This is what the Laws prescribe in favour of Servants, by which you may find that the Cruelties and Severities imputed to that Country, are an unjust reflection. For no People more abhor the thoughts of such Usage, than Virginians, nor take more precaution to prevent it.

Source: Robert Beverley,
The History and Present State of Virginia (London, 1705). Some spelling has been modernized.





Author of “The Plantation Negro as a Freeman,” and Corresponding Secretary of the Virginia Historical Society

In Two Volumes

New York


All rights reserved

The term “servant” has been misinterpreted in modern times in the light of the menial signification which the expression has gradually acquired.[3] The members of this class in Virginia in the seventeenth century included all who had bound themselves under the provisions of an agreement, embodied in a formal legal document, or, in the absence of an indenture, according to the universal custom of the country, which had the force and sanctity of law, to continue for a prescribed time in another’s employment. The term was applied not only to those who had contracted to work as agricultural laborers, or as artisans and mechanics, but also to those who were seeking to obtain, under articles of apprenticeship, a knowledge of one of the learned professions. In 1626, Richard Townsend, in a suit of law against Dr. John Pott on the ground that Dr. Pott had not instructed him in the apothecary’s art according to the conditions of his indenture, described himself as the servant of that physician, who was so distinguished in the early history of Virginia.[4] Nor did the term necessarily imply an humble social origin. Adam Thoroughgood, a man of wealth and influence in the Colony towards the middle of the seventeenth century, and who was referred to as “gentleman” in the patents he sued out,[5] a designation to which he was entitled not only on account of his general character and position, but by his social connections in England, came to Virginia as an apprentice or servant. In making his will in 1666, Sir Robert Peake, a well-known citizen of London, devised three hundred pounds sterling to George Lyddall, his cousin, at that time in Virginia, to whom he alludes as his “sometime servant.”[6]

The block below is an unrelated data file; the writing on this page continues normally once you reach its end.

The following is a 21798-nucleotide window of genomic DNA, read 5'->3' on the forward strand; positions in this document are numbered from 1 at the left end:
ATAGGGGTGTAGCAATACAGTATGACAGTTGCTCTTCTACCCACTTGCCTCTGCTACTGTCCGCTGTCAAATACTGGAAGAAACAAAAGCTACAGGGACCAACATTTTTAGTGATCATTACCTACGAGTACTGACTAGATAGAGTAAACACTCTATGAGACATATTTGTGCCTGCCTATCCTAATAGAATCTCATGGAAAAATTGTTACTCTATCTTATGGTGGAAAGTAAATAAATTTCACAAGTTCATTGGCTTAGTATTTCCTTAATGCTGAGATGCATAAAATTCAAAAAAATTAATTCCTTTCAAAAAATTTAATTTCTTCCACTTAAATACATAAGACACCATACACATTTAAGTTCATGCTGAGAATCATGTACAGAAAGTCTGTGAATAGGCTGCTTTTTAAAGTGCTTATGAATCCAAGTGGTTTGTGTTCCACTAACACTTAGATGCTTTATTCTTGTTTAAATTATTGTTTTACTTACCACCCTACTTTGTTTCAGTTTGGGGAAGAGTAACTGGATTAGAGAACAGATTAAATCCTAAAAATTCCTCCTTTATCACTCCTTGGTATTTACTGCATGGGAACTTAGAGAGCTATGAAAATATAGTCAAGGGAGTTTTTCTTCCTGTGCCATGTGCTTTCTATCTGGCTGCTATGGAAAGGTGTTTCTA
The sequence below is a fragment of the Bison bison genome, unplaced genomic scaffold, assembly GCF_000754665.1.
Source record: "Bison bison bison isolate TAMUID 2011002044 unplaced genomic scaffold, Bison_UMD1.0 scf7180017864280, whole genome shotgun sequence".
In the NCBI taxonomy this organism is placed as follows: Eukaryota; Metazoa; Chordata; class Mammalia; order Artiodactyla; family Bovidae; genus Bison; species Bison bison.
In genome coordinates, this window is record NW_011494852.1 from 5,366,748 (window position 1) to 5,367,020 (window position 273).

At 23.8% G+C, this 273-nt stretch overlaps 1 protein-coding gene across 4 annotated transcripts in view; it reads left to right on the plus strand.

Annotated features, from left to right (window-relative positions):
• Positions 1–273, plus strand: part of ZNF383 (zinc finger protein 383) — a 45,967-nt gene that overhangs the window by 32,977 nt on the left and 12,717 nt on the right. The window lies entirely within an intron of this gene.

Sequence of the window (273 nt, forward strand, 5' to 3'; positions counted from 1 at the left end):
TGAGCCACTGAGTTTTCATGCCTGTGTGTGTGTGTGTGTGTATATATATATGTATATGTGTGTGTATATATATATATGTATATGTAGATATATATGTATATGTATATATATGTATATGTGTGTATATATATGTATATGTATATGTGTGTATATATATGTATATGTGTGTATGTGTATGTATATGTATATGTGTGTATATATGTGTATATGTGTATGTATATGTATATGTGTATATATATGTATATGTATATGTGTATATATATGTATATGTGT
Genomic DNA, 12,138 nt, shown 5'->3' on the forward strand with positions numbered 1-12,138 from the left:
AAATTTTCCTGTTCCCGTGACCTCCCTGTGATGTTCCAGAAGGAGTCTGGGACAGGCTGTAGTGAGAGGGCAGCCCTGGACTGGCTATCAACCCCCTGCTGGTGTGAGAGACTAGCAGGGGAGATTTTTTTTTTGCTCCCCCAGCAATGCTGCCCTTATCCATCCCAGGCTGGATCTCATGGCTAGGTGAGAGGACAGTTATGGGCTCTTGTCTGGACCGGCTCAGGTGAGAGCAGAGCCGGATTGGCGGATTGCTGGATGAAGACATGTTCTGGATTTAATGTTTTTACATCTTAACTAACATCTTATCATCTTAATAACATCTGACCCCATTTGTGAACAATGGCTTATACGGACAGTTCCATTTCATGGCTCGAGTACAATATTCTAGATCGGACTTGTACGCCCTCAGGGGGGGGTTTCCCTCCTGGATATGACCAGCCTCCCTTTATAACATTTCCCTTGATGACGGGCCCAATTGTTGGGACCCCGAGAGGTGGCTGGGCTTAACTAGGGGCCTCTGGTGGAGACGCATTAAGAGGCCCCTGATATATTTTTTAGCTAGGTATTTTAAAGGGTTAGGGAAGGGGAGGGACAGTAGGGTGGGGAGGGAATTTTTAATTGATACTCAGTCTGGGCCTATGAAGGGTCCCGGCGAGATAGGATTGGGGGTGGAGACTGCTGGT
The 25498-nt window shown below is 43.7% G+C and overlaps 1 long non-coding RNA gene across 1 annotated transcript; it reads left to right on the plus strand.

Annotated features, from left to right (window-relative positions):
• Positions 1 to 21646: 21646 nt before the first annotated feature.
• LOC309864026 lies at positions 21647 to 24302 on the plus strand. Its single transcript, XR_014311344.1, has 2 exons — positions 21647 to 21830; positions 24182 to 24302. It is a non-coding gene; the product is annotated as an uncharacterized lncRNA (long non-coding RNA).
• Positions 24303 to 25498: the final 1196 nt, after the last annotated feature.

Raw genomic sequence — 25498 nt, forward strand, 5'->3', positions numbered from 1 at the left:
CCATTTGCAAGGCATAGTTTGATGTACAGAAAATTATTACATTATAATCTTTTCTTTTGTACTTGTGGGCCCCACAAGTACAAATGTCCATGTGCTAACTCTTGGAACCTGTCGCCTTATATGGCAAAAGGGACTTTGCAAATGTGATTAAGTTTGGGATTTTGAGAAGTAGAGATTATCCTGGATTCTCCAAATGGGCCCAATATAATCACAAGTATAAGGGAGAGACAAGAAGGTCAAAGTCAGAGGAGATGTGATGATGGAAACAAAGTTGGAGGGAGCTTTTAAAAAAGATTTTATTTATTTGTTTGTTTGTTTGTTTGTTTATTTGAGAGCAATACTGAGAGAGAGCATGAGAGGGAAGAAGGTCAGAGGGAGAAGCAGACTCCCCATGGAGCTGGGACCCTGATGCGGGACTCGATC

The larger proportion of the servants in Virginia in the seventeenth century who were imported into the Colony after being guilty of offences against the law in England, were simply men who had taken part in various rebellious movements. This class of population, so far from always belonging to a low station in their native country, frequently represented the most useful and respectable elements in the kingdom from which they came; it was no crime for Irishmen to defend their soil against the tyrannical intrusion of Cromwell, or for disaffected Englishmen and Scotchmen to rise up against the harsh and cruel measures of Charles II and James II. It was the men who loved their homes and were devoted to their church that led these movements, and their followers, in spite of ignorance and poverty, shared their courage, their steadfastness, and their patriotism.